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Kentucky team looks for its own honors

Often, younger brothers try to follow in the footsteps of older brothers. That's been reversed for the Lexington, Ky., team in the Cal Ripken World Series.

The Lexington team that will play Aberdeen at 8 tonight has three boys whose younger brothers have been there and done that.

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Just 10 days ago, the Lexington 10-year-old team won the Cal Ripken World Series in Williamsburg, Va.

Devin Jackson, Stephen Kimbrell and Scout McCamy played for the 10-year-old champs, and now their older brothers -- Logan Jackson, Lee Kimbrell and Chris McCamy -- are trying to bring home a title for the 12-year-old team.

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So, do the older brothers feel pressure to live up to what their younger brothers have done?

"No, definitely not. There's no pressure because we're all close and my brother Steve and those guys don't brag," said Lee Kimbrell.

"They're a really good team and would be up here rooting for us, but they start school [today]."

Logan Jackson and his teammates have to "make up our schoolwork, but it's great to be here and playing in Cal Ripken Stadium with a chance to win. It's like a dream."

The team, which opened Saturday with a 10-2 victory over Egg Harbor, N.J., has a connection with the man whose name is on the World Series.

Lexington's manager, Chuck Ross, played for Single-A Miami in the Florida State League in 1979 and had a teammate by the name of Cal Ripken Jr.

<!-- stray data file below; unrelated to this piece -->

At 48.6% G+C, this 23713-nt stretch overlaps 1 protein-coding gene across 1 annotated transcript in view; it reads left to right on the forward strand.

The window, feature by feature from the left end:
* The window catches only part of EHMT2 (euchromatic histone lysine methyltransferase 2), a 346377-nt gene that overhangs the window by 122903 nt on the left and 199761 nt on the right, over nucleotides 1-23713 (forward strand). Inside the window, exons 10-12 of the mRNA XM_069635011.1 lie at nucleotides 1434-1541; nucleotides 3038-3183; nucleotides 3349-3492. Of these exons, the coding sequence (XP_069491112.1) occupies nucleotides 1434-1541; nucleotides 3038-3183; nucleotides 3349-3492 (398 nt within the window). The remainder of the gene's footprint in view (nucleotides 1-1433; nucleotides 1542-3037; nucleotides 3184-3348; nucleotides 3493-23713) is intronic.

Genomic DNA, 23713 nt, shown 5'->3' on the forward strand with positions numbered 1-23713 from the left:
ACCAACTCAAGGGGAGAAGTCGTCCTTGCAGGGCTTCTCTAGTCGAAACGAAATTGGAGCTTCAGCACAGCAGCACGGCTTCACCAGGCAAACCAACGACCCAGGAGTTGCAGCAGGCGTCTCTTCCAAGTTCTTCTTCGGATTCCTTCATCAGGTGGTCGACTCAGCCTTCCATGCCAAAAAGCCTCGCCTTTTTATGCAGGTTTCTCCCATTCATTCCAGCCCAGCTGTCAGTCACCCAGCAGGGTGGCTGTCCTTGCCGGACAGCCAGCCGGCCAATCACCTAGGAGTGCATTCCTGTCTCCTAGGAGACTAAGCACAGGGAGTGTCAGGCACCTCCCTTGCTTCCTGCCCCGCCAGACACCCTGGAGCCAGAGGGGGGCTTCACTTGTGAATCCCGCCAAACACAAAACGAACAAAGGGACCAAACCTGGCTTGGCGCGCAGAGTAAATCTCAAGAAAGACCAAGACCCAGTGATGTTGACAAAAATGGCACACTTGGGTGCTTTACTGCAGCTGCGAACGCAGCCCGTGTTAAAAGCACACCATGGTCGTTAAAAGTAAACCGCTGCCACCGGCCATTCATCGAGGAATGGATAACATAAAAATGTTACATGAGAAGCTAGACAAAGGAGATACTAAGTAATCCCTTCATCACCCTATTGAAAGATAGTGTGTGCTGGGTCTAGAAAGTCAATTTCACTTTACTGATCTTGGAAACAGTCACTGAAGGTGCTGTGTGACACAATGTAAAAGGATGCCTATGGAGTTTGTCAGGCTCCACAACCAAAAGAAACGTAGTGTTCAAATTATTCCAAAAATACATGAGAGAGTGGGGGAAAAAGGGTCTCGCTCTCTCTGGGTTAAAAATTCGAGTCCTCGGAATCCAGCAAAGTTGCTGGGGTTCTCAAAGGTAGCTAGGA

"I remember Cal as being very consistent and a tireless guy who you couldn't wear out when he came to the park," said Ross, who caught for four years in the Milwaukee Brewers organization before being traded to the Orioles in 1979.

Ross played in the Brewers chain with the likes of Robin Yount, Paul Molitor and former Franklin High School star Moose Haas.

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"We were the Baby O's back then in Miami and the last time I saw Cal [in person] was in 1980 at spring training when I was released," said Ross, who has two sons who have gone through the Babe Ruth League program and has 12-year-old Zach Ross on his current team.

Zach Ross said playing for his father means "having someone to correct me and push me, which is what he does with all of our players."

South Lexington, which Ross calls his team's "cross-town rival," won the Cal Ripken World Series in 2001, and he's hoping it could be his boys' turn now.


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